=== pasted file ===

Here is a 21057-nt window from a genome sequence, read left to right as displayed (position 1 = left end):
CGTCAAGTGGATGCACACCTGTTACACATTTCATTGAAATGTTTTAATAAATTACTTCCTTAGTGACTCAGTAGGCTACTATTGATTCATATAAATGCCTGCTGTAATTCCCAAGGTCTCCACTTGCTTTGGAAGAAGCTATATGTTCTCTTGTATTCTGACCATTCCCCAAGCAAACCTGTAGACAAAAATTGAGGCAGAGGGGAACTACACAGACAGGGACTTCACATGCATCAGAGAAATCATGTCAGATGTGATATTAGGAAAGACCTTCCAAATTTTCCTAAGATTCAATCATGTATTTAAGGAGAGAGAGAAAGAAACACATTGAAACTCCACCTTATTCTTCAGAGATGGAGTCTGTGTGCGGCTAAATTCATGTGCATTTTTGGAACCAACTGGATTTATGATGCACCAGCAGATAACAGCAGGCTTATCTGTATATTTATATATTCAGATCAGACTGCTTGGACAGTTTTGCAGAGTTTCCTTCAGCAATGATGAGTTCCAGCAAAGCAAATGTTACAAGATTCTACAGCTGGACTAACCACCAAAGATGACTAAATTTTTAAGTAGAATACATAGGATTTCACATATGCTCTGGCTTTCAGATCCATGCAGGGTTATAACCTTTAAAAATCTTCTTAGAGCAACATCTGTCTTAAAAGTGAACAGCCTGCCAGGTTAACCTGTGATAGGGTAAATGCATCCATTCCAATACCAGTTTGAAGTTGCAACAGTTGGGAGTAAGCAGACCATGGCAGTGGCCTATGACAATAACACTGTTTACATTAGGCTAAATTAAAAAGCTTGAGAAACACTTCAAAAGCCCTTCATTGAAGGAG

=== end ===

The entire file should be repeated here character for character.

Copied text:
Here is a 21057-nt window from a genome sequence, read left to right as displayed (position 1 = left end):
CGTCAAGTGGATGCACACCTGTTACACATTTCATTGAAATGTTTTAATAAATTACTTCCTTAGTGACTCAGTAGGCTACTATTGATTCATATAAATGCCTGCTGTAATTCCCAAGGTCTCCACTTGCTTTGGAAGAAGCTATATGTTCTCTTGTATTCTGACCATTCCCCAAGCAAACCTGTAGACAAAAATTGAGGCAGAGGGGAACTACACAGACAGGGACTTCACATGCATCAGAGAAATCATGTCAGATGTGATATTAGGAAAGACCTTCCAAATTTTCCTAAGATTCAATCATGTATTTAAGGAGAGAGAGAAAGAAACACATTGAAACTCCACCTTATTCTTCAGAGATGGAGTCTGTGTGCGGCTAAATTCATGTGCATTTTTGGAACCAACTGGATTTATGATGCACCAGCAGATAACAGCAGGCTTATCTGTATATTTATATATTCAGATCAGACTGCTTGGACAGTTTTGCAGAGTTTCCTTCAGCAATGATGAGTTCCAGCAAAGCAAATGTTACAAGATTCTACAGCTGGACTAACCACCAAAGATGACTAAATTTTTAAGTAGAATACATAGGATTTCACATATGCTCTGGCTTTCAGATCCATGCAGGGTTATAACCTTTAAAAATCTTCTTAGAGCAACATCTGTCTTAAAAGTGAACAGCCTGCCAGGTTAACCTGTGATAGGGTAAATGCATCCATTCCAATACCAGTTTGAAGTTGCAACAGTTGGGAGTAAGCAGACCATGGCAGTGGCCTATGACAATAACACTGTTTACATTAGGCTAAATTAAAAAGCTTGAGAAACACTTCAAAAGCCCTTCATTGAAGGAG